Listen for the cheerful sweet, sweet, sweet tweets of yellow warblers in brushy habitats. You might see a lemon-hued male sporting orange streaks on his chest, or a soft yellow female. Warblers feed mostly on insects, so they generally aren’t attracted to feeders. Instead, entice them to your garden by adding a water feature like a birdbath or, even better, a natural looking pond with flowing water.
Northern Saw-whet Owl
Despite being named after the sound of sharpening blades on whetstones, the tiny northern saw-whet owl’s charming toot, toot, toot calls are hardly menacing. The pint-size owls stand just about 8 inches tall, with oversized, endearing eyes. The alarm notes of songbirds may draw your attention to a roosting saw-whet owl in a dense conifer stand. You might also see the elusive birds at a banding program as researchers continue to learn more about their distribution, mostly in the forests of northern and western North America.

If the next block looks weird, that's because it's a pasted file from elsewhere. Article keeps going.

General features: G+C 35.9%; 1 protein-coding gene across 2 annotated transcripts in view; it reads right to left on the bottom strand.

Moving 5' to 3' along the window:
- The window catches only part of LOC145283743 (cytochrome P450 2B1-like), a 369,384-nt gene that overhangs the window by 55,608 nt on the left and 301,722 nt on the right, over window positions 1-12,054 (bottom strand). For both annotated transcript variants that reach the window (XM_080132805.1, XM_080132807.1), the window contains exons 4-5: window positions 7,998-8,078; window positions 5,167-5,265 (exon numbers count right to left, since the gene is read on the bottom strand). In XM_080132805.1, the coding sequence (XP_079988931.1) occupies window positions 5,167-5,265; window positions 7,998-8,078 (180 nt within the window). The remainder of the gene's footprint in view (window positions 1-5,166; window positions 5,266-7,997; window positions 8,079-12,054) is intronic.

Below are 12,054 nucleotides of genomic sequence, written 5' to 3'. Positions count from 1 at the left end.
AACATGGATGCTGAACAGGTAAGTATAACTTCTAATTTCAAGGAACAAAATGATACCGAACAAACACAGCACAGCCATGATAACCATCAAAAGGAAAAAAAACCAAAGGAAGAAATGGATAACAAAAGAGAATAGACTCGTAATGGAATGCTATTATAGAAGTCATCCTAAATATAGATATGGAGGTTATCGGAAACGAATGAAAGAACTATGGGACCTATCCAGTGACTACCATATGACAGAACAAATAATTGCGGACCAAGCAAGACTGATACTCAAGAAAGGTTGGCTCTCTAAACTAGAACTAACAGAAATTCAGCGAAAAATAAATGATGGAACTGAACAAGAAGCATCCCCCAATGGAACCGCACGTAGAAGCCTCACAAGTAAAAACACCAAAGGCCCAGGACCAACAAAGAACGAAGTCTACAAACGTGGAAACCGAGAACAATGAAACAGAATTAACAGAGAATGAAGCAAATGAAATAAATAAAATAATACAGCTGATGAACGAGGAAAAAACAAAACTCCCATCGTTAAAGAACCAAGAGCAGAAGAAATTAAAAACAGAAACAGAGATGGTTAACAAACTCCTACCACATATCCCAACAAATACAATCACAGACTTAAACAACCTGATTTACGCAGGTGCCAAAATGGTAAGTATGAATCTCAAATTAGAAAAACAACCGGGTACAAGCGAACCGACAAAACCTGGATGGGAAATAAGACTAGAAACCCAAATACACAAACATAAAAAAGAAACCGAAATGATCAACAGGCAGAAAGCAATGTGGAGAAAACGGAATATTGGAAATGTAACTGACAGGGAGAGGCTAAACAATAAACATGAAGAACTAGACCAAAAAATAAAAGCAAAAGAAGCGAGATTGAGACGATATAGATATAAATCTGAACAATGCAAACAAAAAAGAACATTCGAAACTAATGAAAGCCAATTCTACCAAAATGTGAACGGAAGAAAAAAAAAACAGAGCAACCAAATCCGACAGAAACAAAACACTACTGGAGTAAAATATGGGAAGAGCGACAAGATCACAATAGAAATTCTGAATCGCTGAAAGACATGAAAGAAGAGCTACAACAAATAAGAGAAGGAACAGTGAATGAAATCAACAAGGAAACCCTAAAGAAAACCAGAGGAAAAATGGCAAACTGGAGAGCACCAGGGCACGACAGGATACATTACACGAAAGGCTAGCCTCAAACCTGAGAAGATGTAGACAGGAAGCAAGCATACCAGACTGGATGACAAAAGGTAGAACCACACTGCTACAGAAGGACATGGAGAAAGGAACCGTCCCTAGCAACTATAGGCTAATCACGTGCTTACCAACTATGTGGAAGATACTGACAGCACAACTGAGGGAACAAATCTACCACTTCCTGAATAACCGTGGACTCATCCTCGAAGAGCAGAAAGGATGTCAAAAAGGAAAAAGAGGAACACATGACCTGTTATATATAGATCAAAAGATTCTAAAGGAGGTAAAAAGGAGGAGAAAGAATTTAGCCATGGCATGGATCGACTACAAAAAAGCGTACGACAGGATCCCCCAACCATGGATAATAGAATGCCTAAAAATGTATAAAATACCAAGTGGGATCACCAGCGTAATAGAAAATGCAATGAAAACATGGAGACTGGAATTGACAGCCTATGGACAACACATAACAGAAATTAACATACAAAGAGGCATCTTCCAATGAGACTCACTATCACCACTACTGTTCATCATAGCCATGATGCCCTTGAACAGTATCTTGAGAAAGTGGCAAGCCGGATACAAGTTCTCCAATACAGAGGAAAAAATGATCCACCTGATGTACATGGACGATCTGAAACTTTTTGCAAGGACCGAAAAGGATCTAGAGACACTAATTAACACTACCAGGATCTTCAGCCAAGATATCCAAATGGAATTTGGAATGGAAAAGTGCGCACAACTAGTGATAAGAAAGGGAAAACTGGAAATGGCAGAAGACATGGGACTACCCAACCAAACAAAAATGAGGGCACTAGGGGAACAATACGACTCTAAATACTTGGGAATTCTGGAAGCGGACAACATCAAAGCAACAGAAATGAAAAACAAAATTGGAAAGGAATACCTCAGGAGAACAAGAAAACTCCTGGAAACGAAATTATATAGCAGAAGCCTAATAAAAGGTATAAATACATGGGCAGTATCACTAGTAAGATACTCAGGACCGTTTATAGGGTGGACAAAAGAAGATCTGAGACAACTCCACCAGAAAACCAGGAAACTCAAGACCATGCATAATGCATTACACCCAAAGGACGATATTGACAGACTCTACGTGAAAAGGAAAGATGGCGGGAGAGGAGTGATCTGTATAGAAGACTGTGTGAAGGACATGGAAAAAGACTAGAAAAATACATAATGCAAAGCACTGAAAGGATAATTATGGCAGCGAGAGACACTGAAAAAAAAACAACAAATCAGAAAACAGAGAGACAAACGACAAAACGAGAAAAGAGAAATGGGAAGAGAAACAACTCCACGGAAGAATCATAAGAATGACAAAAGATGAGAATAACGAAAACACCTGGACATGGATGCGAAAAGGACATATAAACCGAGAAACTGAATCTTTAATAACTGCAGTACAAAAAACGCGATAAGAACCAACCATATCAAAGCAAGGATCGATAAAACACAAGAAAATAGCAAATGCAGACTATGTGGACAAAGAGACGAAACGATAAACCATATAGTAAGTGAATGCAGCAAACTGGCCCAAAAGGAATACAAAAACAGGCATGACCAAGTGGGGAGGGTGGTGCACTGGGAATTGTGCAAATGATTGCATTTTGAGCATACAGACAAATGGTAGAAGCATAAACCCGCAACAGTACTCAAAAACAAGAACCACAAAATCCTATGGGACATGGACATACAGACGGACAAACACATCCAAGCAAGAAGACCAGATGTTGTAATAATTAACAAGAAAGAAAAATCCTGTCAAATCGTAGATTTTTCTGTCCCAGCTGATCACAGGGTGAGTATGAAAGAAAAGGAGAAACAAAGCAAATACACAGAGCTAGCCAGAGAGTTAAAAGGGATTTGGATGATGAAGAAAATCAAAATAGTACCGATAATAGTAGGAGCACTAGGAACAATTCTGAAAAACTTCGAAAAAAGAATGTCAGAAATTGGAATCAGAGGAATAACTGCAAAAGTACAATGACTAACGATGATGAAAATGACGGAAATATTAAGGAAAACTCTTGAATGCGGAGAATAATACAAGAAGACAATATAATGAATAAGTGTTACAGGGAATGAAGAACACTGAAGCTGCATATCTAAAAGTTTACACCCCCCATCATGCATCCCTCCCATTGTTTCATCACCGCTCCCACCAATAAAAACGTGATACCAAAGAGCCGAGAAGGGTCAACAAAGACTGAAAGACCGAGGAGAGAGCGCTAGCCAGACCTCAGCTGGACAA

Called snowbirds across much of the continent, flocks of juncos are harbingers of winter and holiday cheer. For many years, separate types of juncos were classified as unique species, but now scientists identify them all as dark-eyed juncos. Most of them have delightful pink bills, and their white outer tail feathers flash as they fly by. These members of the sparrow family use brush piles for cover and feed on birdseed scattered directly on the ground.
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A dark-eyed junco shows off its cute pink bill. While Ken Keffer loves all of these cute birds, he would like to award the pygmy nuthatch an honorable mention for adorableness.